Login
Copyright

Action, Linking and Auxiliary Verbs: Definitions, Functions & Examples

An error occurred trying to load this video.

Try refreshing the page, or contact customer support.

Coming up next: Verb Forms: Participles & Infinitives

You're on a roll. Keep up the good work!

Take Quiz Watch Next Lesson
 Replay
Your next lesson will play in 10 seconds
  • 0:04 What Is a Verb?
  • 0:39 Action Verbs
  • 1:43 Linking Verbs
  • 2:44 Auxiliary Verbs
  • 3:38 Lesson Summary
Add to Add to Add to

Want to watch this again later?

Log in or sign up to add this lesson to a Custom Course.

Login or Sign up

Timeline
Autoplay
Autoplay
Create an account to start this course today
Try it free for 5 days!
Create An Account

Recommended Lessons and Courses for You

Lesson Transcript
Instructor: Amy Bonn

Amy has taught college and law school writing courses and has a master's degree in English and a law degree.

Do you think that a verb is just a verb? Check out this lesson to learn about the differences among action verbs, linking verbs, and auxiliary/helping verbs.

What is a Verb?

When you head to the movie theater to catch an action movie, you expect a lot of stuff to happen, like cars chasing each other, action heroes leaping off buildings, and things exploding. In other words, you're in the mood for a lot of exciting verbs. So, what is a verb? That's an easy one, right? A verb is a word that expresses an action or occurrence.

It's true that that's the core of it, but it does get a bit more complicated than that, and there are a few more definitions and rules that you'll need to be acquainted with as you work toward achieving your ultimate goal of becoming a verb master. There are a few different types of verbs and a few things to keep in mind about each type.

Action Verbs

Action verbs are what we most commonly think of when we think about verbs (and particularly when we think about action movies). An action verb is a word that expresses an action that the subject of a sentence does, did in the past, or will do in the future. Note that the subject of a sentence is a noun or pronoun that the sentence is about. The subject usually, though not always, performs the action of the verb. Remember that every sentence must have both a subject and a verb to be complete.

Examples of action verbs are:

run
jump
go
think
do
live
study

Note that action verbs include not just verbs that are truly action-packed. They include words like 'think' and 'decide' and other actions that aren't actually visible. For example, in the sentence, Miriam leapt over the couch, the subject 'Miriam' is performing the action of the verb 'leapt.' In the sentence, Miriam thought about what she had done, the subject 'Miriam' is performing the action of the verb 'thought.' Both sentences contain action verbs, even though one action is a bit more perceptible - and exciting - than the other.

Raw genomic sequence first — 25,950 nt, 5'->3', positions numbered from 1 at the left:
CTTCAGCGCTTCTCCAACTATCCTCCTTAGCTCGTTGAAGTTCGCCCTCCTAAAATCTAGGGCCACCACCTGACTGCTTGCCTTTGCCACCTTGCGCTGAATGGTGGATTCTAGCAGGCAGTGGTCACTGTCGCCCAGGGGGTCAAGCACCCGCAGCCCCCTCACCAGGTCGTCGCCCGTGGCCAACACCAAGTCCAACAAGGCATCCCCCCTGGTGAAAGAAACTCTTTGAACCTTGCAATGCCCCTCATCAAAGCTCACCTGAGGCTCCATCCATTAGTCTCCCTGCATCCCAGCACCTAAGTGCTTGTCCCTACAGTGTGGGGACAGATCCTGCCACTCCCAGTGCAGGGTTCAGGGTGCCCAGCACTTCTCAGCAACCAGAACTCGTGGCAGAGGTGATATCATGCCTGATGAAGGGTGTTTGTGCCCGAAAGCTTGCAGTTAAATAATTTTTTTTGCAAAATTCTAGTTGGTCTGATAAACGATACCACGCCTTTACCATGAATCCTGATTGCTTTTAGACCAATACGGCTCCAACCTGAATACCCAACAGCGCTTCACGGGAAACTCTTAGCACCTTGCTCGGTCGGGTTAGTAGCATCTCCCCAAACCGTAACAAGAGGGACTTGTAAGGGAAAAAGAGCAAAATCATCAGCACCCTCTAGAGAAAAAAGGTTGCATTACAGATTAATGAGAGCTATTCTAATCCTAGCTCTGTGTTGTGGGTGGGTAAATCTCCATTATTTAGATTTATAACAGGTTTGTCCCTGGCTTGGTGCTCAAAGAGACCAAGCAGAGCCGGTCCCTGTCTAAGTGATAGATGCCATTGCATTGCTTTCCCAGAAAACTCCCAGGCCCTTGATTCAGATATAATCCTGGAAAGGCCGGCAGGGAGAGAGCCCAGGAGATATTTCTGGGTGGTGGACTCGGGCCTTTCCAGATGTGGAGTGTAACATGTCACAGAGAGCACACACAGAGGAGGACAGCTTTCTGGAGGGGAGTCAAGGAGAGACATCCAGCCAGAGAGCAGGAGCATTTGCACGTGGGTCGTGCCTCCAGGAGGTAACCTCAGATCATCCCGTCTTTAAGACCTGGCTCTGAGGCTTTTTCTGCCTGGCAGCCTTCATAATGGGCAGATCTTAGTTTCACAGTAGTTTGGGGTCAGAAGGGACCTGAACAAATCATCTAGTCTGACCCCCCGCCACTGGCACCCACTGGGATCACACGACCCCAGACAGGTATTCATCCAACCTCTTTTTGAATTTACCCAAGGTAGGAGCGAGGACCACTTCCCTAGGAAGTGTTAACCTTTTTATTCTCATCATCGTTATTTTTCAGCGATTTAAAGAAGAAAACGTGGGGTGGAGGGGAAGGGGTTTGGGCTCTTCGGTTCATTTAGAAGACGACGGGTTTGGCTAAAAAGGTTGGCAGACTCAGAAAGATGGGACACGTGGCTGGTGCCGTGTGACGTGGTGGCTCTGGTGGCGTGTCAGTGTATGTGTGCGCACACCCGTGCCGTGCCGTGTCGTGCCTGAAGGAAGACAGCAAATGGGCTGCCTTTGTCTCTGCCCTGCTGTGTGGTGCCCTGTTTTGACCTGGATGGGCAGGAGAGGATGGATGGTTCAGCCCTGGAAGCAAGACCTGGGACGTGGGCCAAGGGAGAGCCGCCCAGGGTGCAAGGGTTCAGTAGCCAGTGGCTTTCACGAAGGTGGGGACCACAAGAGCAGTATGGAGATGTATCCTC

Linking Verbs

A linking verb is quite different from an action verb in that it doesn't actually express action. Instead, it connects a subject to the other words in a sentence that describe it or that provide additional information. Here are some examples of common linking verbs:

appear
be (including am, is, are, was, and were)
become
feel
get
look
seem
smell
sound
taste

Linking verbs quite literally do what the name suggests: They link the subject of a sentence to additional words that tell more about the subject. Here are some examples of linking verbs at work:

The kids appear excited about the holidays.

My sister is nervous.

I feel sick.

Dinner smells delicious.

Even though these linking verbs aren't showing big, kinetic actions and movements, they are nonetheless verbs. They're not the kind of verbs that drive big-budget action movies, but rather movies that are maybe a little less exciting and that feature a lot of sitting around, talking, and emoting.

Auxiliary Verbs

There's one more type of verb that we'll cover in this lesson. A lot of verbs in sentences are comprised of more than one word. An auxiliary verb, also referred to as a helping verb, is one that is the part of a verb phrase that helps the main verb. As part of a verb phrase, a helping verb might show when an action occurs or whether the action is required. Let's look at a few examples to get a sense of just what auxiliary, or helping verbs, do.

Examples of auxiliary, or helping verbs, include forms of the verbs:

be
do
have

As well as verbs like:

To unlock this lesson you must be a Study.com Member.
Create your account

Register for a free trial

Are you a student or a teacher?
I am a teacher
What is your educational goal?
 Back

Unlock Your Education

See for yourself why 10 million people use Study.com

Become a Study.com member and start learning now.
Become a Member  Back

Earning College Credit

Did you know… We have over 95 college courses that prepare you to earn credit by exam that is accepted by over 2,000 colleges and universities. You can test out of the first two years of college and save thousands off your degree. Anyone can earn credit-by-exam regardless of age or education level.

To learn more, visit our Earning Credit Page

Transferring credit to the school of your choice

Not sure what college you want to attend yet? Study.com has thousands of articles about every imaginable degree, area of study and career path that can help you find the school that's right for you.

Create an account to start this course today
Try it free for 5 days!
Create An Account
Support